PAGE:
Causes Of The French Revolution

Late 18th century France is a time and place in human history when enlightened thinkers sparked a country into action and overthrew a system of kings, queens, and clergy that had been in place for over a thousand years. The desperation of a hungry and poor majority would cause chaos across France as the printing presses pumped out newspapers calling for heads to roll! Neighbours spied on neighbours, power was in the hands of an angry mob, and you could be killed if you didn’t agree with the revolution enthusiastically enough.

It’s the French Revolution. And in order to fully appreciate it, you first need to understand what caused it.  

In the years leading up to the revolution, France would experience the perfect mixture of bad circumstances that would result in one big revolutionary stew.     

Long before 1789 (when the French Revolution kicked off), France fought a war against Britain called The Seven Years War. You’ll never guess why it’s called that, but I’ll just casually mention it lasted from 1756-1763. Both powers were trying to expand their empires, and this war was fought all over the globe. North America, South America, Europe, Africa, Philippines, all over the place!

And you know the thing about fighting a war like that? It’s freaking expensive.

France ended up losing that war to Britain and lost many of its overseas territories, and was left with a massive debt.

But it didn’t stop there. With yet another expensive endeavour, in 1776 when British colonies in America decided they were going to form a revolution against Britain, France jumped at the opportunity to help weaken their old foe. The French contributed troops, ships, cannons, guns, and money to the American Revolution in order to help the United States gain independence from Great Britain.

Sadly for France, when all was said and done the Americans had their independence, and all France had to show for it was a colossal debt (on top of the massive debt they already had).

To help lead them out of the fiscal thicket in which the French populace currently found itself… was Louis.

King Louis in royal vestments. Lots of fleurs de lis going on. Looks very regal indeed

King Louis XVI was… well, he was a king, which is about the only leadership quality the guy possessed. But, sadly for France, that was enough to make him in charge of the entire country. The poor guy was made king at the age of 20, and couldn’t even make the easiest of decisions with confidence. He held the opinion of whomever he had spoken to most recently and stuck to it until he received even the slightest resistance.

The future of France rested squarely on his shoulders.

The tool (other than King Louis) that the French government had to battle this economic crisis was a taxation system that was so backwards and convoluted no one seemed to understand who was paying how much and why. What everyone did understand, however, was that the only people who were paying taxes were the regular Joes. The rich nobility, and the leaders of the church (who had most of the money) didn’t have to pay very much at all.

Noble wearing a hat with massive feathers and a chubby jolly clergyman riding on the back of a sad commoner holding a hoe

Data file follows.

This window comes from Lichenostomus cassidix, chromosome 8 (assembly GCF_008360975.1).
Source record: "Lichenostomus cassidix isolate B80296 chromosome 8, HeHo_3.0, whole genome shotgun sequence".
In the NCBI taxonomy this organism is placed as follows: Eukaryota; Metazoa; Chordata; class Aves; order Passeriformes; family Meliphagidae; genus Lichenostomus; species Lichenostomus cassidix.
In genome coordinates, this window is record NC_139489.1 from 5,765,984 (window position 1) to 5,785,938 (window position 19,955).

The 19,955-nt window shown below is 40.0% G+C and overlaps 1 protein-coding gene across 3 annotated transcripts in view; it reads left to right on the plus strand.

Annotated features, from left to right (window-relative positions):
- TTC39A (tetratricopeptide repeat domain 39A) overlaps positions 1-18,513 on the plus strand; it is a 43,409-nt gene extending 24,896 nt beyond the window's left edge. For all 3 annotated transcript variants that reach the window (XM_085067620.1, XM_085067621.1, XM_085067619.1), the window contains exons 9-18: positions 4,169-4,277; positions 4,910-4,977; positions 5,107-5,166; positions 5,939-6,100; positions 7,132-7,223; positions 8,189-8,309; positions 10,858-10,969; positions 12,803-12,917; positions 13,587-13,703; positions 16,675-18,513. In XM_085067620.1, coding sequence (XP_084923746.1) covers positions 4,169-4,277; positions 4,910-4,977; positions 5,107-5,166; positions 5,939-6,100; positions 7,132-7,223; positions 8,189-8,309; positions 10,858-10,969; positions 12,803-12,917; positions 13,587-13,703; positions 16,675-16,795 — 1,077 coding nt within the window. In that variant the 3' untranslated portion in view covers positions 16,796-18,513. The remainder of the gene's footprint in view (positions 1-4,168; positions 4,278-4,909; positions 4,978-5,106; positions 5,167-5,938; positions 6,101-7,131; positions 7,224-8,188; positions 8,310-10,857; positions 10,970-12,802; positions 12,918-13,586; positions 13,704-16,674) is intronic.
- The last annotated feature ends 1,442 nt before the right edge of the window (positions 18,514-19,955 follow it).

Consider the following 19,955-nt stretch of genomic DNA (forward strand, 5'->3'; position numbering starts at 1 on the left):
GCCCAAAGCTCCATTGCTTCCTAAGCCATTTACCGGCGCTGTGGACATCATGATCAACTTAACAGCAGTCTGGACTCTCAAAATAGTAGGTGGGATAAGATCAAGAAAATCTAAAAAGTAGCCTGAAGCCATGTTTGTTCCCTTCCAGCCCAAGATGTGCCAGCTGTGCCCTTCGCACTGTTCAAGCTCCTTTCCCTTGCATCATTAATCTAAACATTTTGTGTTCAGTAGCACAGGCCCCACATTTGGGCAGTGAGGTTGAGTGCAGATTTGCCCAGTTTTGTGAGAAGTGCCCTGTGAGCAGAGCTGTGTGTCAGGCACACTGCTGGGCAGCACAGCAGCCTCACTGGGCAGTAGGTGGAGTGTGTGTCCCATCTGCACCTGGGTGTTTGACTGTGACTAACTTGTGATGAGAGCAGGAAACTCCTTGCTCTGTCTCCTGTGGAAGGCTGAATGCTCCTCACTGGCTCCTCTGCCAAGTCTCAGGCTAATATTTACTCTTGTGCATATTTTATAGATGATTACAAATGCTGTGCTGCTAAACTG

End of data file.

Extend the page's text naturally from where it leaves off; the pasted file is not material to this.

Nobility & clergy got a free ride on the common citizen’s taxes

Then in both 1788 and 1789 there were terrible crop harvests that left France without much grain. The winters in those years were harsh and bread was running out. Eventually a loaf of bread became so expensive it equalled a month’s worth of wages. The poor, heavily taxed citizens of France were now hungry.

Our rich and overweight friend King Louis wasn’t alone at the top. He was married to Marie Antoinette, the daughter of the Emperor & Empress of The Holy Roman Empire (modern day Austria & Germany). Marie Antoinette was known throughout France for her exquisite clothing, fancy jewellery, and huge, intricate hairstyles. She and Louis ate the finest food, hosted extravagant parties, and lived in a golden palace 13 miles outside of Paris in a place called Versailles (sounds like ver-sigh).  

Massive golden palace with loads of windows behind a large fountain and a vast green garden with paths

While all of this was happening in France there was a new wave of thoughts and ideas that was spreading across Europe. It was being called “enlightenment” and it emphasized the use of reason, logic, and science to question how society should operate. This school of thought was heavily skeptical towards the Catholic church and monarchy. Lo and behold, that just happened to be the two groups that were causing such a problem for regular French citizens. Educated individuals started sharing enlightenment thinking in Paris and began spreading the idea that maybe citizens should be treated equally. Maybe the king isn’t appointed by God to be the ruler of everyone else, and maybe the hierarchy that separated France into different social classes wasn’t the best way of doing things.

French citizens agreed.

French gentleman in an apron rocking the handle on a printing press.

The popularity and availability of the printing press made these ideas easy to spread. Newspapers were popping up all over Paris and pamphlets were circulated with a speed that was unachievable before this point. The French people were becoming increasingly informed… and they were informed that their sucky situation might just have a solution, but it isn’t gonna be easy.

So, quick summary:
What caused the French Revolution?

  1. Large national debt
  2. Terrible taxation system
  3. Incompetent leadership
  4. No food
  5. Enlightenment ideals (do we really need the king?)

And that’s how it came to be that an irate populace and a very unsure king are going to try and work out a solution to their current problems. It’s gonna be messy, but it sure makes for a good piece of history…

I’m working on the next article! For now, head back home